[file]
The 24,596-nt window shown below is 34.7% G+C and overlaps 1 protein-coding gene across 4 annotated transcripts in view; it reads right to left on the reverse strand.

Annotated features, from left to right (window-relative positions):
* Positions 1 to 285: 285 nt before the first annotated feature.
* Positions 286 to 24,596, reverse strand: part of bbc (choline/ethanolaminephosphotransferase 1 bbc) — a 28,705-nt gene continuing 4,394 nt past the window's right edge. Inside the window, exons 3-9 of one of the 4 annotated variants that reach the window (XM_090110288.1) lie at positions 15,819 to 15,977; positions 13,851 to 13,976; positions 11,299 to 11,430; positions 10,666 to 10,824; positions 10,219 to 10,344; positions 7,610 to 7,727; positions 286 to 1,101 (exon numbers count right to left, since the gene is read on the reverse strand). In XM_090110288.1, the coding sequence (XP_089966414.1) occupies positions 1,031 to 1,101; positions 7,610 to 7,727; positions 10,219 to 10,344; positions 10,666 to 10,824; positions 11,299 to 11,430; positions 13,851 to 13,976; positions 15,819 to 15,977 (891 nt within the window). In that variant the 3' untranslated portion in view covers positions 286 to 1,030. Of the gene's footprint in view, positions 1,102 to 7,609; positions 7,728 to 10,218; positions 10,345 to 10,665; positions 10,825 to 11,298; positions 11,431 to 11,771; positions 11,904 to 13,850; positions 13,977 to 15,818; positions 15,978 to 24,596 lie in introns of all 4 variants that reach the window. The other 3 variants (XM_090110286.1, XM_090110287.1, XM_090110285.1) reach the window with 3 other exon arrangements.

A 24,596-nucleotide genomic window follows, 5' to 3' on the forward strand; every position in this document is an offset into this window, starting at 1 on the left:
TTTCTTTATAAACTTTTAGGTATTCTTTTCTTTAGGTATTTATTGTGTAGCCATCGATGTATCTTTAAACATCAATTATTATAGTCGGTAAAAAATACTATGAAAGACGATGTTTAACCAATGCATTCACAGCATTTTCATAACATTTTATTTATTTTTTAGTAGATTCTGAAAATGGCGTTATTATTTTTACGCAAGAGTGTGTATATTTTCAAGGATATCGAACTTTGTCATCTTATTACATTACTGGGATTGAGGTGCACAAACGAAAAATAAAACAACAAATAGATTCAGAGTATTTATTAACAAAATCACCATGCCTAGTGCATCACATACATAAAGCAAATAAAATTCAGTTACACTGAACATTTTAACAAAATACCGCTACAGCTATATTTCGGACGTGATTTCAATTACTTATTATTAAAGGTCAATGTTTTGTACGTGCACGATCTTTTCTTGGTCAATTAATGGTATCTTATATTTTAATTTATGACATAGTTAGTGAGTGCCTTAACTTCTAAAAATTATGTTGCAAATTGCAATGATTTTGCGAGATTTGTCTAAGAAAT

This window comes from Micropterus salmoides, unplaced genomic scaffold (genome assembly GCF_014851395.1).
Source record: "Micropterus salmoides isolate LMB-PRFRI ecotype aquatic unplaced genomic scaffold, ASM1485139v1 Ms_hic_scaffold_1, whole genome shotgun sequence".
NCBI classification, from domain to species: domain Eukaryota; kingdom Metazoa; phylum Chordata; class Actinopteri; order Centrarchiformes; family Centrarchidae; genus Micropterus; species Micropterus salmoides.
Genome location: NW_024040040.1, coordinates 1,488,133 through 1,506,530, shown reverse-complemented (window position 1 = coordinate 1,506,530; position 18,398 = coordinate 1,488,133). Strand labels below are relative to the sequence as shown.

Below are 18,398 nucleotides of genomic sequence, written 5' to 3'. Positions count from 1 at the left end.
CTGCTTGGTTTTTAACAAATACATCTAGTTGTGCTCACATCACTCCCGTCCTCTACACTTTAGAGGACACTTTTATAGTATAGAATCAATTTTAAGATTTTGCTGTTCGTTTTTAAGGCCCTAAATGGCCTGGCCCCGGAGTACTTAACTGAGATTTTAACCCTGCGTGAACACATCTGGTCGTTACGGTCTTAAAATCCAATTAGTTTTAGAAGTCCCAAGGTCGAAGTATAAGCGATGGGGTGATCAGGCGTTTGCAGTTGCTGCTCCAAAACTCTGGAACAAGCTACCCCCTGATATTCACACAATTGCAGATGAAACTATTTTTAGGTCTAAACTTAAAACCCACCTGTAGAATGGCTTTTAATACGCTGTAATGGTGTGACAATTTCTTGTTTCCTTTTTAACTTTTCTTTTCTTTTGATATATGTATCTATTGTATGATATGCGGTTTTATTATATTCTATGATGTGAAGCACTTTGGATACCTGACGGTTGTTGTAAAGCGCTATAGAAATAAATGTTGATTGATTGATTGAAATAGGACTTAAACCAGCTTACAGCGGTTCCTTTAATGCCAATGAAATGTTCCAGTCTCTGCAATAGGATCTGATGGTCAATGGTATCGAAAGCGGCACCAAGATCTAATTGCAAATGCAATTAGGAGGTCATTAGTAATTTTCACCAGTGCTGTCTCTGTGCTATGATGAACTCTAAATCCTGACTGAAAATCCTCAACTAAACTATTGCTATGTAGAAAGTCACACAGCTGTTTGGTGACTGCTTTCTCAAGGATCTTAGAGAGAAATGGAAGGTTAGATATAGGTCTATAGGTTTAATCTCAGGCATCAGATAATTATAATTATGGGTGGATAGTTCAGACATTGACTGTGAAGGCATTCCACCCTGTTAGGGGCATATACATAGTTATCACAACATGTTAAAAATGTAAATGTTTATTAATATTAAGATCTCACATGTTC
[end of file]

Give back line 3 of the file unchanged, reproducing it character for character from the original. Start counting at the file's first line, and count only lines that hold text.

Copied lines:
* Positions 1 to 285: 285 nt before the first annotated feature.